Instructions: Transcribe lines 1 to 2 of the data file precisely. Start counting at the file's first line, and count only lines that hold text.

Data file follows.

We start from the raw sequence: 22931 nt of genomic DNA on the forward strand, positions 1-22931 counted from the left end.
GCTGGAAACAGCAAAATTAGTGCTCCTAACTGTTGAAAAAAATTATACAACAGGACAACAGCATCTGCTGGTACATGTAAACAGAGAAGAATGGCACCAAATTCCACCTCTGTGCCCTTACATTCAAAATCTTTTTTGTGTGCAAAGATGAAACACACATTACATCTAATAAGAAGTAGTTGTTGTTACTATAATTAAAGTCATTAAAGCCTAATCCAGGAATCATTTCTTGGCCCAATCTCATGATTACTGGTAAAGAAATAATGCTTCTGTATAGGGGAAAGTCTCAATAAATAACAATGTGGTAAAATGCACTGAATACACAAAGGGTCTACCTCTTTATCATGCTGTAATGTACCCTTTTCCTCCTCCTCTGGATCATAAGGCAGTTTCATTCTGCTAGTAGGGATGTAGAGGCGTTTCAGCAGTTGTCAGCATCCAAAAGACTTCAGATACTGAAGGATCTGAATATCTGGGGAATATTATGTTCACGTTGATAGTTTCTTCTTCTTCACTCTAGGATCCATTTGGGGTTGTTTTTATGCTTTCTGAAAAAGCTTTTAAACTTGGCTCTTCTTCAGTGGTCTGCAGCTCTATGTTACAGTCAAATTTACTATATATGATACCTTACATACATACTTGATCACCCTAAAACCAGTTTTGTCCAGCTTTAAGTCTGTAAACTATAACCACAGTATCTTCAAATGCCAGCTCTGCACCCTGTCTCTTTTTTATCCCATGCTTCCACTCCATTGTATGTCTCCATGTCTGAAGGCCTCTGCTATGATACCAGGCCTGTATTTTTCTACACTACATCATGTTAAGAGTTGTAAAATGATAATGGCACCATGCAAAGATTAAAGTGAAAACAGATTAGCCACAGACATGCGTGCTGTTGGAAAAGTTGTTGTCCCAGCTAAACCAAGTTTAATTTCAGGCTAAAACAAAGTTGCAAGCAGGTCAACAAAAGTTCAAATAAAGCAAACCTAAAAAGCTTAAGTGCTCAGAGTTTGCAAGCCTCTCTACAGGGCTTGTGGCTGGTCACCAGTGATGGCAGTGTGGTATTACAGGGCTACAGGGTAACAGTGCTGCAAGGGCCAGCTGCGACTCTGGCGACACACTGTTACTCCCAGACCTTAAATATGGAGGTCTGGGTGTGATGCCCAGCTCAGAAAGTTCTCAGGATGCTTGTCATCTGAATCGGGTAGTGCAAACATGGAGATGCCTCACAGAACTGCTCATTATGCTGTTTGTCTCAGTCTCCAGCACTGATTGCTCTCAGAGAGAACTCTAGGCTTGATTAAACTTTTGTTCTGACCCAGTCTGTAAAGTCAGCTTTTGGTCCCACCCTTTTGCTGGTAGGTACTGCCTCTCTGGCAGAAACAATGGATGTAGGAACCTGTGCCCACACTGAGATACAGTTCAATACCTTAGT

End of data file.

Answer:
We start from the raw sequence: 22931 nt of genomic DNA on the forward strand, positions 1-22931 counted from the left end.
GCTGGAAACAGCAAAATTAGTGCTCCTAACTGTTGAAAAAAATTATACAACAGGACAACAGCATCTGCTGGTACATGTAAACAGAGAAGAATGGCACCAAATTCCACCTCTGTGCCCTTACATTCAAAATCTTTTTTGTGTGCAAAGATGAAACACACATTACATCTAATAAGAAGTAGTTGTTGTTACTATAATTAAAGTCATTAAAGCCTAATCCAGGAATCATTTCTTGGCCCAATCTCATGATTACTGGTAAAGAAATAATGCTTCTGTATAGGGGAAAGTCTCAATAAATAACAATGTGGTAAAATGCACTGAATACACAAAGGGTCTACCTCTTTATCATGCTGTAATGTACCCTTTTCCTCCTCCTCTGGATCATAAGGCAGTTTCATTCTGCTAGTAGGGATGTAGAGGCGTTTCAGCAGTTGTCAGCATCCAAAAGACTTCAGATACTGAAGGATCTGAATATCTGGGGAATATTATGTTCACGTTGATAGTTTCTTCTTCTTCACTCTAGGATCCATTTGGGGTTGTTTTTATGCTTTCTGAAAAAGCTTTTAAACTTGGCTCTTCTTCAGTGGTCTGCAGCTCTATGTTACAGTCAAATTTACTATATATGATACCTTACATACATACTTGATCACCCTAAAACCAGTTTTGTCCAGCTTTAAGTCTGTAAACTATAACCACAGTATCTTCAAATGCCAGCTCTGCACCCTGTCTCTTTTTTATCCCATGCTTCCACTCCATTGTATGTCTCCATGTCTGAAGGCCTCTGCTATGATACCAGGCCTGTATTTTTCTACACTACATCATGTTAAGAGTTGTAAAATGATAATGGCACCATGCAAAGATTAAAGTGAAAACAGATTAGCCACAGACATGCGTGCTGTTGGAAAAGTTGTTGTCCCAGCTAAACCAAGTTTAATTTCAGGCTAAAACAAAGTTGCAAGCAGGTCAACAAAAGTTCAAATAAAGCAAACCTAAAAAGCTTAAGTGCTCAGAGTTTGCAAGCCTCTCTACAGGGCTTGTGGCTGGTCACCAGTGATGGCAGTGTGGTATTACAGGGCTACAGGGTAACAGTGCTGCAAGGGCCAGCTGCGACTCTGGCGACACACTGTTACTCCCAGACCTTAAATATGGAGGTCTGGGTGTGATGCCCAGCTCAGAAAGTTCTCAGGATGCTTGTCATCTGAATCGGGTAGTGCAAACATGGAGATGCCTCACAGAACTGCTCATTATGCTGTTTGTCTCAGTCTCCAGCACTGATTGCTCTCAGAGAGAACTCTAGGCTTGATTAAACTTTTGTTCTGACCCAGTCTGTAAAGTCAGCTTTTGGTCCCACCCTTTTGCTGGTAGGTACTGCCTCTCTGGCAGAAACAATGGATGTAGGAACCTGTGCCCACACTGAGATACAGTTCAATACCTTAGT